It’s no secret that there are gaps in primary health care in Nova Scotia.
A team of pharmacy staffers in the Annapolis Valley are not taking that lying down.
Michael McIntyre, pharmacy manager at Wilson’s Pharmasave, and the team of pharmacists he works with are looking to provide as much service to the community as they can to, in part, make up for service gaps impacting patients.
“We’re working within the full scope of our profession, providing all the services we are able to provide,” McIntyre said.
These services include basic injections, prescription renewals and minor ailment assessments.
“In our capacity as pharmacists we’re able to provide services like these. It’s been within our professional scope for several years,” McIntyre said. “It’s not what all pharmacists are able to do, but most in Nova Scotia would be able to offer all of these services.”
The scope of services they are able to provide is slowly broadening.
McIntyre noted an example of this, referring to changes to prescription renewal laws last February that “opened up a bit” of what pharmacists can do with renewals.
“We are more able to renew a larger variety of medications for a longer period of time,” McIntyre said. “Now we can provide prescriptions for most maintenance medications for a period of up to six months.”
Other services, including minor ailment and injection administration, “have stayed pretty much the same for the last three to four years,” MacIntyre said.
But that will soon change as well.
“At the beginning of December, that’s opening up a bit more. We’re going to be able to provide assessments for acute urinary tract infections, and shingles outbreaks and provide prescriptions for birth control medication,” he said.
HEALTH CARE CRUNCH
McIntyre and his fellow pharmacists at Wilson’s taking on more responsibilities is the natural response to an increasing number of residents seeking out services they’d normally look for from another primary care provider, such as local doctors who have retired and not been replaced yet.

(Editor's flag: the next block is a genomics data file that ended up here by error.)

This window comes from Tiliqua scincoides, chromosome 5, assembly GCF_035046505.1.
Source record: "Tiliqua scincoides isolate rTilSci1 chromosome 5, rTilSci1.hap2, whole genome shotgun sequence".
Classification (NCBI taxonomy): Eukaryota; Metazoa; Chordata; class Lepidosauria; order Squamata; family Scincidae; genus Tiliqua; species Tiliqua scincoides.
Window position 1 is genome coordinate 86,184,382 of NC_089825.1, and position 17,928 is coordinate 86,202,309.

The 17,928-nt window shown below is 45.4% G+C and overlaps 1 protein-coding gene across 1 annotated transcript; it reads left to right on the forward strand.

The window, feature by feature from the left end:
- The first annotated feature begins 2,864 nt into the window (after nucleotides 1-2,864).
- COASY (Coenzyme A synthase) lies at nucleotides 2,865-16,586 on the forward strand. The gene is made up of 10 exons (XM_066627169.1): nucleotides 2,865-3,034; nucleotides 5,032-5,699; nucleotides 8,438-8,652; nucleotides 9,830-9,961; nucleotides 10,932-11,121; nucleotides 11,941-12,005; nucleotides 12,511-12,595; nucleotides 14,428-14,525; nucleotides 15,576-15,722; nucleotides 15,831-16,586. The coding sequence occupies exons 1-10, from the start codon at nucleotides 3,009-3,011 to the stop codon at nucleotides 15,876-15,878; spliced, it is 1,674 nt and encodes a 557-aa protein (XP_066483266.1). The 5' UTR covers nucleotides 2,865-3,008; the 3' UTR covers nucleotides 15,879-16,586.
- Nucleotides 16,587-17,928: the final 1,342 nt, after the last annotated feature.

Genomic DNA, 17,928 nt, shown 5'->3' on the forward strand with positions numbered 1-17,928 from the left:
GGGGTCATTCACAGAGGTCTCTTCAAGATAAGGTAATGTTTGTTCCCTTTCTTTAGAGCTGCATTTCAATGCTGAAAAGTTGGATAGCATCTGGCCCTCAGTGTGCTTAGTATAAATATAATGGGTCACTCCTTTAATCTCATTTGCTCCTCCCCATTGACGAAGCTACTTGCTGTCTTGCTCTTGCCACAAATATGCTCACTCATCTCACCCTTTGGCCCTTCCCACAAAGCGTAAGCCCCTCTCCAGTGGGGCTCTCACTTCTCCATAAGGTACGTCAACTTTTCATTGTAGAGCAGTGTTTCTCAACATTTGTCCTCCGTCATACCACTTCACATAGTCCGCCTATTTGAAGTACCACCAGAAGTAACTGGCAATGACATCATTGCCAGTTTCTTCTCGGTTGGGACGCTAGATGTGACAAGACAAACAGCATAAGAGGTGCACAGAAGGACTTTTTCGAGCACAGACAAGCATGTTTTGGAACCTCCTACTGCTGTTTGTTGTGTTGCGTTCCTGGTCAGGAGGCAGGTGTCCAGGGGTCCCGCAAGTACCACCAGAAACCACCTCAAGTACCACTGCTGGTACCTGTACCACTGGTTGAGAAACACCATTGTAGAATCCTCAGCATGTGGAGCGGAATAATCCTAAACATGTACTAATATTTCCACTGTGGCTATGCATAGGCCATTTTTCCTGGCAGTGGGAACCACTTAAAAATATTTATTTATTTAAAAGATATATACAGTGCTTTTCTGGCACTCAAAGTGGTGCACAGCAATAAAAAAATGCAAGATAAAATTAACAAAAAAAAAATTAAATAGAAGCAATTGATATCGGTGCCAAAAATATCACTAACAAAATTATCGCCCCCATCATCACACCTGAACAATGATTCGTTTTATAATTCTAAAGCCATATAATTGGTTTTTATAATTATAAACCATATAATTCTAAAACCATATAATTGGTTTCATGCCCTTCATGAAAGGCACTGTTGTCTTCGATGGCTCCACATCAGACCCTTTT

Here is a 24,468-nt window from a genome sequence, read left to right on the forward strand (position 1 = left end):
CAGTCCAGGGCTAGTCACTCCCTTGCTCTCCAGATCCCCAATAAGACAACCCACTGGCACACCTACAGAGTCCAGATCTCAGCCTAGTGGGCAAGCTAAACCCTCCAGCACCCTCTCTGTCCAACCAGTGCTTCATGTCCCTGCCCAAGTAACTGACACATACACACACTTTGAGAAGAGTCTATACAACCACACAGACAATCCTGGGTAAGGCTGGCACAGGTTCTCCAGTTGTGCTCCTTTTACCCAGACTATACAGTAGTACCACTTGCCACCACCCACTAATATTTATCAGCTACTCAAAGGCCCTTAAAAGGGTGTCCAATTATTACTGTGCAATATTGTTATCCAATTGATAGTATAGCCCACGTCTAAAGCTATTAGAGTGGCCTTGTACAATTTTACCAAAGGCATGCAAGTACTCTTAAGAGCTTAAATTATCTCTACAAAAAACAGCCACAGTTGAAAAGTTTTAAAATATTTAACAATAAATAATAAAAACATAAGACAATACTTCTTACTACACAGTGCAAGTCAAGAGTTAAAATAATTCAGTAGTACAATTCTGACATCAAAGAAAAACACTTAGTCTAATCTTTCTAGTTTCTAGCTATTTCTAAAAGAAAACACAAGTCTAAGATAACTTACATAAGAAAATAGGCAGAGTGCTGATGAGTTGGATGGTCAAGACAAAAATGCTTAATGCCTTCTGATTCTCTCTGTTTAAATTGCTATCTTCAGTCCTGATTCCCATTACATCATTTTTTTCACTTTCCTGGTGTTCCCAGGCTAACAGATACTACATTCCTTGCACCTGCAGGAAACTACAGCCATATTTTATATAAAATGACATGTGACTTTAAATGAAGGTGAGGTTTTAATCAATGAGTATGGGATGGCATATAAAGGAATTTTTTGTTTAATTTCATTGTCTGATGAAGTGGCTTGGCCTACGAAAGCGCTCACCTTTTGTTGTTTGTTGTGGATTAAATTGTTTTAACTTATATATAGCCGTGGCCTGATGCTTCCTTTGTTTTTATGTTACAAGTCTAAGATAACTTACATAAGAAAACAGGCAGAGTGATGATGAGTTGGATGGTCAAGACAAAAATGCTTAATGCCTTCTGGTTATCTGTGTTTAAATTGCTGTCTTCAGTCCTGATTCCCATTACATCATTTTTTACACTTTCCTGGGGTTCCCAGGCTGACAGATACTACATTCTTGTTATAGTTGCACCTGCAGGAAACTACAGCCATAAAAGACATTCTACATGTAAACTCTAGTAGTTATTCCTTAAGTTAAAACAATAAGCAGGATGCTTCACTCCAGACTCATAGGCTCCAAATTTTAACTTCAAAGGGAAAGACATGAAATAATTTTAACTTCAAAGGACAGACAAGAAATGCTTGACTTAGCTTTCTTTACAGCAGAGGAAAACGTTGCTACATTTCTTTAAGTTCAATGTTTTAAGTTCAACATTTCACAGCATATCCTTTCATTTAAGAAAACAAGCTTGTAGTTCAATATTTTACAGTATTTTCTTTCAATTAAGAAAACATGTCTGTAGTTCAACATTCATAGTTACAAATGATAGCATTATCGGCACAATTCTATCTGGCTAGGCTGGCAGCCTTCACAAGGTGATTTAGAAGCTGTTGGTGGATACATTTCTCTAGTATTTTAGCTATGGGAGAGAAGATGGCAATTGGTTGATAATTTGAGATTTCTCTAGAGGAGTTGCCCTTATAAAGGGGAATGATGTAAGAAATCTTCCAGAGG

“The biggest development was last fall when Dr. MacInnis and Dickson closed their practice after retiring,” McIntyre explained. “It left quite a few people without doctors.”
Although he is glad pharmacists can help out where they can, McIntyre said the biggest drawback to providing expanded services is that they are not able to bill Nova Scotia Pharmacare like a physician would be able to do at their practice
“For that reason, it’s an out of pocket expense for us to do a minor ailment assessment or prescription renewal,” McIntyre said. “If the province was able to establish some sort of funding for it, we’d be able to further expand, take more people on board and hopefully relieve a bit of the strain on the other parts of the health-care system.”
McIntyre said it’s satisfying to be able to fill as much of the need as they can.
“If I was able to do an assessment of someone’s shingles case, they can come in, get it diagnosed and treated – and it’s not only saving them a two to three-hour emergency department wait, it means someone with a more serious issue isn’t going to be waiting in line behind them,” he said. “It reinforces the good that it does when people are taking these services upon them.
“It adds a bit in terms of job satisfaction. It’s kind of nice to be able to help people.”
The rewards for their work that McIntyre and the others at Wilson’s receive are not only emotional.
Their willingness to help was recently acknowledged at large when they received Pharmacy Team of the Year Awards by the Pharmacy Association of Nova Scotia.
“It’s an award recognizing a single pharmacy team within the province that most exemplifies the pharmacy practice,” McIntyre said. “It recognizes a team-based approach to pharmacy services, and overall high-level patient care.”
What did it take to win this award?
McIntyre has a few ideas.
He lists a project that involves the ongoing monitoring and treatment of patients taking blood thinners as one example.
“We monitor bloodwork and ongoing maintenance of prescriptions,” McIntyre said. “We’re kind of fulfilling the role of a family doctor.”
McIntyre said other factors were the overall promotion of the pharmacy and professional services available therein.
“I guess it’s all about working in a team-based way, with each and every member on board with the provision of services like these.”